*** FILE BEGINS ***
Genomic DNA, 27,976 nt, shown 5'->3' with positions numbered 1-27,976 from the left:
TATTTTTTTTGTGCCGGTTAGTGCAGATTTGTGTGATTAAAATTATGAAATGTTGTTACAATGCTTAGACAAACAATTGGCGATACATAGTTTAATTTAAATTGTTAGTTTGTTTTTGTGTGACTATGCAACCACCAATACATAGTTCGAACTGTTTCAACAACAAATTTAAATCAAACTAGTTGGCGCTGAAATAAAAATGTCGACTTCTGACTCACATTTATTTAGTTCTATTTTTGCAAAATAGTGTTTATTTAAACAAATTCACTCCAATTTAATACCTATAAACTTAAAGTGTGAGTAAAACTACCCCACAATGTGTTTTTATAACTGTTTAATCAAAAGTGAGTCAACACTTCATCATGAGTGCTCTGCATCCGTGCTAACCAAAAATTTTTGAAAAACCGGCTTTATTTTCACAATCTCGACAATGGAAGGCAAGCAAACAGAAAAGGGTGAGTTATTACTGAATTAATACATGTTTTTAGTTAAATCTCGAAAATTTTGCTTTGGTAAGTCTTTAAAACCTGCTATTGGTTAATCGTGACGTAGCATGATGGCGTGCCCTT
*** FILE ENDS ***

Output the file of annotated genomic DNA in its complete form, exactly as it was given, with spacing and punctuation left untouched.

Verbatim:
Genomic DNA, 27,976 nt, shown 5'->3' with positions numbered 1-27,976 from the left:
TATTTTTTTTGTGCCGGTTAGTGCAGATTTGTGTGATTAAAATTATGAAATGTTGTTACAATGCTTAGACAAACAATTGGCGATACATAGTTTAATTTAAATTGTTAGTTTGTTTTTGTGTGACTATGCAACCACCAATACATAGTTCGAACTGTTTCAACAACAAATTTAAATCAAACTAGTTGGCGCTGAAATAAAAATGTCGACTTCTGACTCACATTTATTTAGTTCTATTTTTGCAAAATAGTGTTTATTTAAACAAATTCACTCCAATTTAATACCTATAAACTTAAAGTGTGAGTAAAACTACCCCACAATGTGTTTTTATAACTGTTTAATCAAAAGTGAGTCAACACTTCATCATGAGTGCTCTGCATCCGTGCTAACCAAAAATTTTTGAAAAACCGGCTTTATTTTCACAATCTCGACAATGGAAGGCAAGCAAACAGAAAAGGGTGAGTTATTACTGAATTAATACATGTTTTTAGTTAAATCTCGAAAATTTTGCTTTGGTAAGTCTTTAAAACCTGCTATTGGTTAATCGTGACGTAGCATGATGGCGTGCCCTT